If you are a beginner in bird and wildlife photography and are looking to invest in a lens, then you will be really interested to know whether 300mm is enough for bird and wildlife photography. I have been doing bird and wildlife photography for more than 10 plus years. So, in this article, I will share my opinion about the 300mm lens for wildlife and birds.
300mm is good enough for Bird and Wildlife photography. But there are many other factors that you need to consider while selecting a 300mm lens for photographing birds and wildlife. I will share it below. It will help you decide whether the 300m lens is for you.
1. Maximum Aperture of a 300mm Lens
You can get a 300mm lens with different maximum aperture settings in the market. It is always good to own a 300mm lens that comes with a large aperture. When you have a larger aperture opening, it will allow more light to enter the camera sensor.
You can get a maximum aperture opening of f/2.8 in 300mm lenses. Other 300mm lenses come with a maximum aperture of f/4.0 and f/5.6.
You need to check the camera lens specification of the 300mm lens to know the maximum aperture supported by the specific lens model.
2. Camera Body Type
Another factor that you need to consider is the type of camera body. Regarding DSLR and Mirrorless cameras, there are two types of camera bodies: full frame and APS-C.
The effect will be different when you use a 300mm lens on either of these camera bodies. It is because of the reason that the APS-C camera bodies come with a Crop Factor.
The Crop Factor of the APS-C camera body acts as a focal length multiplier. Nikon APS-C camera bodies come with a 1.5x crop factor. Canon APS-C camera bodies come with a 1.6x crop factor.
Thus, when you use a 300mm lens on a Canon APS-C camera, the effective focal length will be 480mm (300 x 1.6).
The effective focal length of the Nikon APS-C camera will be 450mm (300 x 1.5).
3. Background Blur with 300mm Lens
When you photograph portraits of birds and animals, you will be always looking for a nice background blur. This background blur helps to make the subject stand out in the frame.
There are many factors that contribute to the background blur. Among that, the focal length of the lens is one main factor.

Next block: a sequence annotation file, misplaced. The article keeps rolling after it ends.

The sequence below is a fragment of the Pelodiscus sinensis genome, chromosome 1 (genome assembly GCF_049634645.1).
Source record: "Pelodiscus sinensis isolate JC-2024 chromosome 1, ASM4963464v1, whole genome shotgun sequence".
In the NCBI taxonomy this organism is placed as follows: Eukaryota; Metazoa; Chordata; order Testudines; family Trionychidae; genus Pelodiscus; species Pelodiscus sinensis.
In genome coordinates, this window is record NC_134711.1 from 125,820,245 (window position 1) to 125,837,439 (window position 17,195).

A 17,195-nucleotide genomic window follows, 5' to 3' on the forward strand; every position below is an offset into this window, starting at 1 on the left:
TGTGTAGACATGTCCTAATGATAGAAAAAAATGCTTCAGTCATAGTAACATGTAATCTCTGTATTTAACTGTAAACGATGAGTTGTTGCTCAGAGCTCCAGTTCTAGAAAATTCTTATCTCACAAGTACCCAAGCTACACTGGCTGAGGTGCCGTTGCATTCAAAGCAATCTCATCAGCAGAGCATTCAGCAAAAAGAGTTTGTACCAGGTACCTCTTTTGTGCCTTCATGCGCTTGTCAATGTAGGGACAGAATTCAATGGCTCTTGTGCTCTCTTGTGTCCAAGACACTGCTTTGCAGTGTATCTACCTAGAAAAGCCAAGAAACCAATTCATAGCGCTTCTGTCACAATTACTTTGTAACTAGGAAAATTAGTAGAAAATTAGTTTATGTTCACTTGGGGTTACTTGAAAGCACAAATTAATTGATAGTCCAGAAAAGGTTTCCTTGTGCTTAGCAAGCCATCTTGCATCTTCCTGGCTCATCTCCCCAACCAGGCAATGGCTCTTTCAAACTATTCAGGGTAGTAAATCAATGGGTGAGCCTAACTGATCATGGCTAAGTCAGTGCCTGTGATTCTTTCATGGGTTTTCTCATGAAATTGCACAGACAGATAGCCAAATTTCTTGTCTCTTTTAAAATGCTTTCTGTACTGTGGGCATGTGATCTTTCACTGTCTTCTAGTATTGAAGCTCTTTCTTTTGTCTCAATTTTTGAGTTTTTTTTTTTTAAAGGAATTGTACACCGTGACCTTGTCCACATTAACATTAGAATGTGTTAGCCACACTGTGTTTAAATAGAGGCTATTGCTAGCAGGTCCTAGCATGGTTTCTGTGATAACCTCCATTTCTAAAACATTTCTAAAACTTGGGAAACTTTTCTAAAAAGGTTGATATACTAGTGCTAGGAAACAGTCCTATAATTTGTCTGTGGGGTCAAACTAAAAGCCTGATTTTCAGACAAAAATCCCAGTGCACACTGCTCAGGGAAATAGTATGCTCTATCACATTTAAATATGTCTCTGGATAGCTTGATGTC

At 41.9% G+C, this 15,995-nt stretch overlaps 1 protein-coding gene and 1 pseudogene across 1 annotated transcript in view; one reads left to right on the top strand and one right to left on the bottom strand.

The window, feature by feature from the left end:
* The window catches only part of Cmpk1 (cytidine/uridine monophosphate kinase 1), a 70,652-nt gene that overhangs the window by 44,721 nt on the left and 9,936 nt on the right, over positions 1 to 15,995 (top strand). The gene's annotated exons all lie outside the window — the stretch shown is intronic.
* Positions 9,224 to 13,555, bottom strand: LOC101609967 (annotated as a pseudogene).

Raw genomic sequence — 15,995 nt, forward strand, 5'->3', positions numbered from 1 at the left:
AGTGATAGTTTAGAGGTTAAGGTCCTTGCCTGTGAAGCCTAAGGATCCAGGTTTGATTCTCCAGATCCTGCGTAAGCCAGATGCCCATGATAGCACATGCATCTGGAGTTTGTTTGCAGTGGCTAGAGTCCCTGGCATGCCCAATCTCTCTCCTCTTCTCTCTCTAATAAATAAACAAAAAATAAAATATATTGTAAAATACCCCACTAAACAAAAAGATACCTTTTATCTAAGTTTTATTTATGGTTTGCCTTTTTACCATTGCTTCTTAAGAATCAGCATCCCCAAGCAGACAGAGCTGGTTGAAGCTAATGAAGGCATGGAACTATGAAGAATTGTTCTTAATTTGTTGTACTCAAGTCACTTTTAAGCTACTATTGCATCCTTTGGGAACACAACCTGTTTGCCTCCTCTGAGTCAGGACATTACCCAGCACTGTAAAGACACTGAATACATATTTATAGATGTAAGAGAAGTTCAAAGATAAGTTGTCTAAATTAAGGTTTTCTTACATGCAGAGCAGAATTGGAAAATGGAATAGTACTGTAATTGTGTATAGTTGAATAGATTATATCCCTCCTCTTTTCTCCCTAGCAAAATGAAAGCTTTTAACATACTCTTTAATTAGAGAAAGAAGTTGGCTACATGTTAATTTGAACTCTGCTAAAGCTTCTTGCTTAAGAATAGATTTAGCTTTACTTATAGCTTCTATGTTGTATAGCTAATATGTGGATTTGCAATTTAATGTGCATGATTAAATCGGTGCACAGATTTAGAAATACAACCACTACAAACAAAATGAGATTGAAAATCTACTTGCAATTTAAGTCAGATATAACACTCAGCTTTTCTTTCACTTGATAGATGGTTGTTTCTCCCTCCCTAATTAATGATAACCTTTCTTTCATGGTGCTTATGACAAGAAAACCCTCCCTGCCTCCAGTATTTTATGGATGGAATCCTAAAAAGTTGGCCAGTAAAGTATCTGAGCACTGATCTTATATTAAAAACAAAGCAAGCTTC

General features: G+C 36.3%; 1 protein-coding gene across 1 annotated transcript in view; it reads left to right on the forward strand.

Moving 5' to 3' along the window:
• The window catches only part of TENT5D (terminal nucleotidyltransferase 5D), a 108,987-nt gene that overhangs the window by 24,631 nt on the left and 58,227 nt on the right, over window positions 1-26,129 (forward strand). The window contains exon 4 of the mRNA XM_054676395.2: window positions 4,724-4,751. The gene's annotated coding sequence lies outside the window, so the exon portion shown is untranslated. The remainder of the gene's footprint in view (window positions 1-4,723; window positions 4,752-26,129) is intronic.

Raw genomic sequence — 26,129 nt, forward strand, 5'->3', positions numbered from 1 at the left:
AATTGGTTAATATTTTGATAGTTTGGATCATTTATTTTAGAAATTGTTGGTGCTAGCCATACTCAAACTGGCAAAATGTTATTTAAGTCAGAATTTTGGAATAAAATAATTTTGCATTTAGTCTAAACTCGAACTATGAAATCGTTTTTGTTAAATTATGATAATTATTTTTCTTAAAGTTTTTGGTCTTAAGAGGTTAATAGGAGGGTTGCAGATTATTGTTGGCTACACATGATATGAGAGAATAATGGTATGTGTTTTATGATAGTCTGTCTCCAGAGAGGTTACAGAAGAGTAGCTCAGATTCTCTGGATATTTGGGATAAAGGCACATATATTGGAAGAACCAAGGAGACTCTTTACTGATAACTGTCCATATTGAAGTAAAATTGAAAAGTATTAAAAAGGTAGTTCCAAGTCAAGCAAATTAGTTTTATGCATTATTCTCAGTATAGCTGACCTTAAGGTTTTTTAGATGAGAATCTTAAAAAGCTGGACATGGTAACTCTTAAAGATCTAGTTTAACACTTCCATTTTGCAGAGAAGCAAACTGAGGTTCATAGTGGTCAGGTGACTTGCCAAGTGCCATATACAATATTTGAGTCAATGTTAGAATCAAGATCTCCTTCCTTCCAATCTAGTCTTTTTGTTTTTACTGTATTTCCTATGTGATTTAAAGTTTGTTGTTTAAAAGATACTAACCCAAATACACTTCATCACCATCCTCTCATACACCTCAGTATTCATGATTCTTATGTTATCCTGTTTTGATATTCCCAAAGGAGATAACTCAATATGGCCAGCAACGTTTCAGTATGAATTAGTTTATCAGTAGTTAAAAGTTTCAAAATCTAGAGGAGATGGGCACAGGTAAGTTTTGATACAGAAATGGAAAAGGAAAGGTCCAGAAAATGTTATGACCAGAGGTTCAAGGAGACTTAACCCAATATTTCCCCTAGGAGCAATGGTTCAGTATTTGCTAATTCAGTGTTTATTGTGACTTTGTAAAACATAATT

When you compare the 300mm with the 400mm and 500mm lenses, the background blur will be slightly less.
The background blur will be more for the 300 mm that come with f/2.8 maximum aperture when compared to other 300mm lenses with smaller maximum aperture openings. You need to shoot at higher aperture values to get more background blur.
4. Bokeh of 300mm Lens
You can get 300mm lenses with different maximum aperture ranges. The fastest 300mm lens you can get is the 300mm f/2.8 prime lens.
You can get the f/2.8 lens with a 300mm focal length in brands like Canon, Nikon, and Sony. All these lenses are known to produce a very good Bokeh Effect. Bokeh is the quality of the blur in the out-of-focus region of the picture.
The alignment of glass and the aperture blade arrangement inside the lens help to produce beautiful Bokeh with a 300mm f/2.8 lens.
When you do bird photography, it can sometimes involve trekking and hiking. The 300mm lens comes with less weight when compared to the 400mm and 500mm lenses.
Thus, carrying the 300mm lens attached to the camera on your shoulder will be easy.
In the case of wildlife photography, you will be photographing from a safari vehicle. So, the weight of the lens is not a big concern.
But when you travel to distant places for wildlife and bird photography, it will be easy to carry a 300mm lens in your backpack in the airplane.
6. Low Light Performance
When it comes to wildlife and birds, from my experience, most of the best sightings happen either during the early morning or late evening. The amount of light will be very low during these times.
Thus, it will be good if you can get a 300mm lens with good low-light performance.
You need to go with a fast 300mm lens for the best low-light performance.
These fast lenses come with large aperture openings (small f-number) and will be in the prime lens category. Thus, they tend to be more costly.
So, choose wisely.
7. Camera Shake Factor
The camera shake factor is the next thing to consider for the 300mm lens.
The shake factor comes into the picture when you use the 300mm lens to photograph birds and wildlife without a monopod or tripod. This shake will result in a blurry image.
Here, you need to check whether or not the 300mm lens comes with image stabilization. If the 300 mm lens comes with image stabilization, it can handle some amount of camera shake.
You can minimize this camera shake by shooting at higher shutter speeds.
According to the thumb rule, you must go with at least a shutter speed of 1/300th of a second or more when you shoot handheld at 300mm focal length.